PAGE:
Kou and DuBois also have been the council's chief advocates for rental stabilization measures, though their efforts to explore such measures have so far failed to sway the council majority. They had far more success in championing the adoption of "safe parking" programs for vehicle dwellers, which combine a secure location to park with social services. Last month, the council approved Palo Alto's first such program at 2000 Geng Road.
Kou said her biggest disappointment with the council has been a discrepancy between the words of her colleagues and their actions. She cites as an example the recently approved conversion of President Hotel, a 75-unit apartment building on University Avenue, into a boutique hotel that will have 100 rooms. Even though city staff had initially ruled that the project violates numerous zoning provisions and the council had passed a law explicitly banning the conversion of residential properties to non-residential use, the council voted in June to approve the conversation based on a threatened lawsuit from the property owner. Kou was the sole dissenter in the 6-1 vote.
Council members often say they "want housing," Kou said, but their decision to approve the conversion belies that assertion.
"There was so much behind-the-scenes work in order to make sure that codes were changed in order to accommodate the change of the use," Kou told the Weekly.
While most council members believe zoning exceptions are sometimes necessary to make housing projects pencil out economically, Kou argues that such concessions amount to subsidies to developers. Her bar for projects that she would support under the new "planned housing" zone is higher than that of her colleagues. When asked in an interview what type of affordable-housing project she would support, she described a two- or three-story building with plenty of light and open space — one that would "respect the dignity of the people living in subsidized housing."
It's the kind of project that would undoubtedly get the council's unanimous approval. It's also the kind of project that would probably not get proposed by a developer, given the city's exorbitant land costs and the high subsidies needed to build housing for residents at or below 80% of area median income. Even the 59-apartment Wilton Court project, which has significantly more density and height than Kou's ideal project, required $10 million in public funds before it could advance.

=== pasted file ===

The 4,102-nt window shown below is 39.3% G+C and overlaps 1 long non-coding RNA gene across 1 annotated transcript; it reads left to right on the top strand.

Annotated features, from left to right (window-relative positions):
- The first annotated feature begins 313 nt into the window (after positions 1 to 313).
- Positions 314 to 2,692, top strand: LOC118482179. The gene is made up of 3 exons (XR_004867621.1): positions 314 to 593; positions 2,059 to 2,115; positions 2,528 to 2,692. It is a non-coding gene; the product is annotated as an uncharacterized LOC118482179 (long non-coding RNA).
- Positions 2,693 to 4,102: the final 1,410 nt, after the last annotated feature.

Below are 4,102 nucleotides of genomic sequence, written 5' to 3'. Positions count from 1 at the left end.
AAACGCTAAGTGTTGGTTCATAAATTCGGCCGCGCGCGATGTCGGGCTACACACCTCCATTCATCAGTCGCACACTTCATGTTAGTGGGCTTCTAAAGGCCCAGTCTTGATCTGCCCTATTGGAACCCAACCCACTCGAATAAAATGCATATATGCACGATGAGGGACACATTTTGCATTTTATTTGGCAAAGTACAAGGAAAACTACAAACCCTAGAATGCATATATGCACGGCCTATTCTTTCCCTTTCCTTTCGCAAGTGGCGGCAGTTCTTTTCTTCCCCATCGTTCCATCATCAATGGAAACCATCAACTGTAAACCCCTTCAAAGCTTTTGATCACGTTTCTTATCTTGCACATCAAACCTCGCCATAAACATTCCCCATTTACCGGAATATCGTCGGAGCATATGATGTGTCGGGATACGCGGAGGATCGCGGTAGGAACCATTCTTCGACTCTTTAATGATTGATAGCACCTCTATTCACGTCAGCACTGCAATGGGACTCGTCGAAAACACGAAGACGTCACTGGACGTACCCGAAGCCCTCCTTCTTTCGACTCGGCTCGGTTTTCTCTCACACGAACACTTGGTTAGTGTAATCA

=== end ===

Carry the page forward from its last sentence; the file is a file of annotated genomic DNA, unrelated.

A consistent proponent of slowing down commercial growth, which she believes contributes to the city's traffic problems, Kou said she would generally oppose approving an office component as part of such a development, though she might make an exception for businesses that provide community services. She opposes raising the 50-foot height limit for new developments, which some see as a serious barrier to constructing affordable housing, though she would support letting the voters decide the issue.
Kou often clashes on the topic of housing with Mayor Adrian Fine, who supported Senate Bill 50 (which she vehemently opposed) and who believes that supporting "affordable housing" to the exclusion of everything else is a formula for getting no housing at all. The two also clashed last month over protections of retail space, with Fine and the more pro-growth council members voting to explore removing the city's requirement that reserves ground-floor space for retailers in areas outside Palo Alto's commercial core (Kou, DuBois and Filseth all dissented).
In a recent forum sponsored by Palo Altans for Sensible Zoning, a political action committee that leans toward slow-growth policies and that endorsed Kou's campaign, Kou said she is running for a second term because she believes Palo Alto needs to address its housing and business challenges in a "sensible and responsible manner." This, to her, doesn't just mean building enough housing to match the city's jobs. It also means ensuring that the city continues to have enough parks, libraries, community centers and infrastructure to serve both existing residents and new ones.
"In the past couple of decades we've seen the overdevelopment of offices and today we constantly hear the narrative of, 'We have a housing crisis, we have a housing shortage, so let's go ahead and build, build, build,'" Kou said. "Well, we can't build our way out of this."